Sunday, January 25, 2015

A better way...

When I think of ‘spic and span’, I think of neat, clean, fresh and everything in its place. In author Monica Kulling’s case, SPIC-AND-SPAN! , published by Tundra Books, is a picture book biography about Lillian Gilbreth, a woman who wanted to make things better - that is, 'spic and span'. This book is the latest addition to Monica's Great Ideas Series about inventors. To be honest, I'm rather fond of fiction. But I was quite captivated by this book of non-fiction. I love that it opens with a pleasant poem, Lillian's Time. It sets the tone for the story and the state of mind - calm, restful and relaxed - that Lillian was hoping to help others achieve through her innovations.

Lillian was an impressive woman; a superwoman of her era. It's difficult to believe that the book is about ONE woman. Learning that she was an expert in workplace efficiency, an inventor, a psychologist, an author, an instructor and a mother to eleven children was incredible. She was not only intelligent, exacting and creative but she was an empathic person, striving to find ways to improve the lives of others in the workplace and at home. Throughout the book, one feels Lillian's generosity and thoughtfulness, in the loving interactions with her children and their 'happiness minutes' (hmm, perhaps a bit on the scientific side though...).

On becoming a single parent after the death of her husband, Frank, Lillian realized that she would need to enlist the help of her numerous children in one way or another. And the kitchen seemed to be one of the best places to begin. Her two older daughters, Ernestine and Martha, learned how to cook. And it reminded me of an recent article I read in the Globe and Mail about kids in the kitchen and the importance of involving children in food preparation at home.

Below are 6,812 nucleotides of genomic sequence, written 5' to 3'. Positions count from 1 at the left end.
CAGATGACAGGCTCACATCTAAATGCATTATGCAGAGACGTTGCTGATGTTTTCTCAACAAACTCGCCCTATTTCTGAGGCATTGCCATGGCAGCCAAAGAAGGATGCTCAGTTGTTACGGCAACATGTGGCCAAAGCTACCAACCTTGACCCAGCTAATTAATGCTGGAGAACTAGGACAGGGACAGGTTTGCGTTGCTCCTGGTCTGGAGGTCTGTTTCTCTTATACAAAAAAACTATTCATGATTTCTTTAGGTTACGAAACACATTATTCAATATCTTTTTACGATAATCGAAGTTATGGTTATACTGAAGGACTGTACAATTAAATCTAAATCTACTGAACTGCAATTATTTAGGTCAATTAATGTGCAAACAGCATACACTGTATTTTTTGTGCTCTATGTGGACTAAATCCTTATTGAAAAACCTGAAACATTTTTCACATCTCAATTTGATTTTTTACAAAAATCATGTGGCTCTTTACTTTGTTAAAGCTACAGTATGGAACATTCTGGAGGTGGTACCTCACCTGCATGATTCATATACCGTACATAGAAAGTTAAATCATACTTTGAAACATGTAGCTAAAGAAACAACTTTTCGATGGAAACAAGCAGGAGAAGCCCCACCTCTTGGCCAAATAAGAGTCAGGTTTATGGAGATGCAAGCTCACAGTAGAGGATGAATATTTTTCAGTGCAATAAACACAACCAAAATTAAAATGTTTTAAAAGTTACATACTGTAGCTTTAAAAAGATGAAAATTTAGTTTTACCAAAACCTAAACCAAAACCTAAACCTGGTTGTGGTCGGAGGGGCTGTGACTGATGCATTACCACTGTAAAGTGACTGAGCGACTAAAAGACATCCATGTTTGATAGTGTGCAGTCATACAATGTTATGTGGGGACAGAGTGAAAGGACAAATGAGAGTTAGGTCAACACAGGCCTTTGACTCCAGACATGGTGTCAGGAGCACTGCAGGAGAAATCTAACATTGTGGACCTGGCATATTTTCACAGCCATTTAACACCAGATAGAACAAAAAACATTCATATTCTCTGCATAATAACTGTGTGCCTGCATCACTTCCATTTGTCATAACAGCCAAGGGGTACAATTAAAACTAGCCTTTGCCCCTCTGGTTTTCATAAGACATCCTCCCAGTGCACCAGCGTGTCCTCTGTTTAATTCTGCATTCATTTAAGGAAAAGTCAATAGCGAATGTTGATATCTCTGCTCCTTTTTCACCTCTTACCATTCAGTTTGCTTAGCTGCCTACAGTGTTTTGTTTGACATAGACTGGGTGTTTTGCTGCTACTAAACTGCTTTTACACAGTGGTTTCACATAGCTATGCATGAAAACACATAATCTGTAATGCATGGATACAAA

Lillian believed that the kitchen was the most important room in the house. And I couldn't agree more. I love my kitchen. It's where you'll often find me. I, too, grew up in a household where the kitchen was the heart of the home. And that focus remains within my own family today. Not only is food shared but there is the opportunity to stop for a while, to slow down, to relax, to enjoy, to talk, to laugh, to savour...important qualities of everyday life Lillian was aspiring to with her inventions. So to discover that Lillian Gilbreth developed the design for the kitchen work triangle, the levered waste basket, the electric mixer and refrigerator compartments was fascinating - she actually invented the modern kitchen; the 'wonder kitchen'. Thank you, Lillian! As I sit at the desk in my kitchen (similar in style to the Gilbreth Management Desk), I notice so much has changed and yet so little since Lillian created these improvements. She truly was a visionary.

This book would enhance any classroom library in the Kindergarten and Elementary Grades. It lends itself to cross-curricular and integrated learning - language, social studies, science/technology - and is just the right real-aloud for kickstarting a conversation in Grade One about energy in our lives or changing families in Grade Two. And David Parkins' illustrations of the characters, whether happy, sad or worried, are emotional and powerful. Students could easily relate to these expressive, animated faces - his attention to detail is quite skillful. And the poster on the reverse of the dust jacket is an added bonus.